Ahead of the Curve - An adviser's Guide to Open Banking
Brought to you by MoneySoft. How embracing Open Banking can create competitive advantage and innovation in an advice business.
The Consumer Data Right (CDR) was launched in 2020 and continues to grow as more providers become accredited and more sectors become involved. Last year, the federal government made changes to the open banking regime to facilitate increased participation in the data-sharing arrangements effectively allowing clients to share their open banking data with trusted professional advisers, including financial advisers, accountants, tax agents, mortgage brokers, or financial counsellors.
The Financial Adviser Industry has been slow to embrace the benefits of the open banking system. But as CDR is opening up to more industries and more organisations are becoming accredited, participating presents exciting opportunities. Once accredited, and with consumer consent, Advisers will be able to receive and leverage real-time data, using it to create new and better products and innovations in their client service and advice offerings. It will mean more personalised experiences for clients and more streamlined and efficient processes for businesses. Financial Advisers should be thinking now about how to take advantage of CDR. This report outlines the background to CDR, the steps involved to prepare for accreditation, and the benefits for Advisers that are early adopters.
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What is Consumer Data Right (CDR) and Open Banking?
The Consumer Data Right (CDR) is a new, regulated data sharing regime that gives consumers the ability to share their personal data with organisations that they trust.
Open Banking is the application of CDR as it relates to the banking industry.
“The consumer data right was introduced in banking first. Thus, it was given the name open banking, and that name stuck and is used as a proxy, or an alternative to Consumer Data Right”. – Jon Shaw, CEO of Moneysoft.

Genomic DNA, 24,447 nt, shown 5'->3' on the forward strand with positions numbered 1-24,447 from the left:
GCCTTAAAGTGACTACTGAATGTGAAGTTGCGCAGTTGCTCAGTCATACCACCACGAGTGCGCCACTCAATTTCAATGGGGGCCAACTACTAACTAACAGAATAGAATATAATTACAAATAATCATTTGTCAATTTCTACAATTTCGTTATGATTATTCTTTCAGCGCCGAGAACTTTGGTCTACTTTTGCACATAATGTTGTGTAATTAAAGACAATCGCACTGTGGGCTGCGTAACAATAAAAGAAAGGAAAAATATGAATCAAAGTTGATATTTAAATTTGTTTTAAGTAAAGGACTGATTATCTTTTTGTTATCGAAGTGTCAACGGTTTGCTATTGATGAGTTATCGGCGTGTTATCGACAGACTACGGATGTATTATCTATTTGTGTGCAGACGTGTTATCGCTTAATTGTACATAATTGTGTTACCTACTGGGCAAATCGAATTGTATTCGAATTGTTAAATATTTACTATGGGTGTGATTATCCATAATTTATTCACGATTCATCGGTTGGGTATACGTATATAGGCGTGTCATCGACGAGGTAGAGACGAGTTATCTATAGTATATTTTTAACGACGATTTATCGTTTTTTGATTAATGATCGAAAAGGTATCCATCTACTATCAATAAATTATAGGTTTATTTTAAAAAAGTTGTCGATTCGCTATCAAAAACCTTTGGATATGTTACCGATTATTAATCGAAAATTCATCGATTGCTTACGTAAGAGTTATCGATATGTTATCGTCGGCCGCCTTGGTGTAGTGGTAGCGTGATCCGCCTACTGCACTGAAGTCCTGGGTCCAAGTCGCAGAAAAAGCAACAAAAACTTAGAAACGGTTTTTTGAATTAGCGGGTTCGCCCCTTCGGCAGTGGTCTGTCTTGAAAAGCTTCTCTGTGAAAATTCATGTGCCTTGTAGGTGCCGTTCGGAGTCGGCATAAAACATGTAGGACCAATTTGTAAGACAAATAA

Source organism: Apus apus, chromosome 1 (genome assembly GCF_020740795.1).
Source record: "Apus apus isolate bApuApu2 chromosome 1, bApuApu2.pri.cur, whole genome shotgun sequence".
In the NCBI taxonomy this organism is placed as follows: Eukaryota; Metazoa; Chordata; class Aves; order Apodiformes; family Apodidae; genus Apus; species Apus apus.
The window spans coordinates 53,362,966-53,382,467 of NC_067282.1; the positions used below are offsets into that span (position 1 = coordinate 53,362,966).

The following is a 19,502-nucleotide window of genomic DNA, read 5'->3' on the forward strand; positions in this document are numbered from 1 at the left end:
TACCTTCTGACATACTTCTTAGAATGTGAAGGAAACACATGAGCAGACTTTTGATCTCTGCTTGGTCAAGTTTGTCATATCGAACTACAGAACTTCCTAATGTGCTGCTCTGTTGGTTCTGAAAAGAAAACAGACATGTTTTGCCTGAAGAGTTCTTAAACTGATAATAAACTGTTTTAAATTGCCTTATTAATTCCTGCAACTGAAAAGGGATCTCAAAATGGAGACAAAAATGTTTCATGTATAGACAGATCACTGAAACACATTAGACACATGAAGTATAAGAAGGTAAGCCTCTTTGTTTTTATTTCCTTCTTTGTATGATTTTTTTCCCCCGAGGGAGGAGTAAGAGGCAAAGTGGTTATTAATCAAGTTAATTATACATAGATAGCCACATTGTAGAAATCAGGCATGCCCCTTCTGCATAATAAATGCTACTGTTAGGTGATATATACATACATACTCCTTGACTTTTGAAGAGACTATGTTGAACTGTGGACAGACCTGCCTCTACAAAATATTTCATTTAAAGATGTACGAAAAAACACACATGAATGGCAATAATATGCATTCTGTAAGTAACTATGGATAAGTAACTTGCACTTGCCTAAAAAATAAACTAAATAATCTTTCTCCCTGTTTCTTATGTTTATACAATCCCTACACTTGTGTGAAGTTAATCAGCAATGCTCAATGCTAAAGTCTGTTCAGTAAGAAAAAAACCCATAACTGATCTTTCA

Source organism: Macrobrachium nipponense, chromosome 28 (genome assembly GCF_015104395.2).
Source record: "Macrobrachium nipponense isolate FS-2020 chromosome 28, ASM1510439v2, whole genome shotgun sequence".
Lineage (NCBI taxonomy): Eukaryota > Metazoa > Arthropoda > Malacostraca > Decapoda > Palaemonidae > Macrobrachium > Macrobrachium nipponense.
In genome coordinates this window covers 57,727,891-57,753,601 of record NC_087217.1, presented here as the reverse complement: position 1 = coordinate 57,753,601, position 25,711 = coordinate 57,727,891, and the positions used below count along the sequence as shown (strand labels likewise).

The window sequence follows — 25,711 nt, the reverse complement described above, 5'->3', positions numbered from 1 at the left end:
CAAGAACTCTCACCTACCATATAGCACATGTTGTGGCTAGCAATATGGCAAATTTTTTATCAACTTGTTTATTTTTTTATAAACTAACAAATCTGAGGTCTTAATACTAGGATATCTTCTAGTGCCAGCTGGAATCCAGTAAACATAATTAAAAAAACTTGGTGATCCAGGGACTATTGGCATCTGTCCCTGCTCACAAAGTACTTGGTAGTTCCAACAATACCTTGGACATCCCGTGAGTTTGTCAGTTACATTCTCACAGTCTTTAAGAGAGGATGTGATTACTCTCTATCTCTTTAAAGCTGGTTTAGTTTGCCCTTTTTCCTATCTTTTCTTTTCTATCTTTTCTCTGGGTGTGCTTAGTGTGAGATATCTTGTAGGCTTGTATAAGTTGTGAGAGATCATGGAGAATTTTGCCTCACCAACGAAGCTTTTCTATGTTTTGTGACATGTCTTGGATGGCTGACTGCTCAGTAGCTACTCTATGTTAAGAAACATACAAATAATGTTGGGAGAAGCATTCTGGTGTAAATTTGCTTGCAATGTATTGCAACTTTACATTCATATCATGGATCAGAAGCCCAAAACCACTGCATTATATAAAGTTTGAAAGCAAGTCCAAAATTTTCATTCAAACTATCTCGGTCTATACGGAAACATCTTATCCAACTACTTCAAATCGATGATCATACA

What the CDR refers to is the customer, product, account, and transaction data that is typically held by organisations (called Data Holders) such as banks and other financial institutions. The CDR gives individuals the power to control their own data and share it with companies that they engage with in product or service offerings.
The purpose of these changes is to introduce the safe, consent driven sharing of this customer data with different organisations. The intent is that this data-sharing is to improve product and service innovation and competition for businesses offering outcomes for consumers.
The beginning of an economy-wide system
The Australian Competition and Consumer Commission (ACCC) is the lead regulator of the CDR.
The Banking sector is the first sector to implement the Consumer Data Right. The CDR is envisaged to become an economy-wide system which will enable the safe and secure transfer of consumer data between data holders, accredited data recipients and other participants.
“Australia is lagging behind the rest of the world in terms of getting open banking and consumer data right in place across different industries. After the banking sector, CDR will open up to other sectors over time” – Jon Shaw.
Data holders are effectively any organisation that holds specific customer data. Currently CDR access is limited to banking products, but for the financial services industry, in time data holders will also extend to insurance, investment management and superannuation providers.
Presently many of the larger financial institutions and medium tier banking organisations are active and accredited under CDR as Data Holders, www.cdr.gov.au provides a list of all the Active Accredited Data Holders.
Once fully active in the Banking Sector, CDR will see inclusion of the energy sector which is scheduled to be active within the consumer data right by November 2022. Telecommunications providers are estimated to be in the consumer data right early 2023, followed by General Insurance.
And it won’t stop there. A report by Minter Ellison on the Consumer Data Right Strategic Assessment Consultation Paper issued by Treasury in July 2022, listed the following industries as next in line to be included in the Consumer Data Right.
- Health insurance
- Loyalty schemes
- Non-bank lenders
Accredited Persons, Data Recipients and Other Participants.
Gaining Access to CDR from a Data Holder
A Data Holder can only grant access to CDR to an Accredited Data Recipient. Once granted accredited person status, CDR data can flow from the data holder only with the consent of the consumer to a Data Recipient.
There are many different data access options as illustrated in the model above, and only some of these involve accreditation status. The level of accreditation will determine on what data you can receive and access, and perhaps most critically, what you can do with the data itself.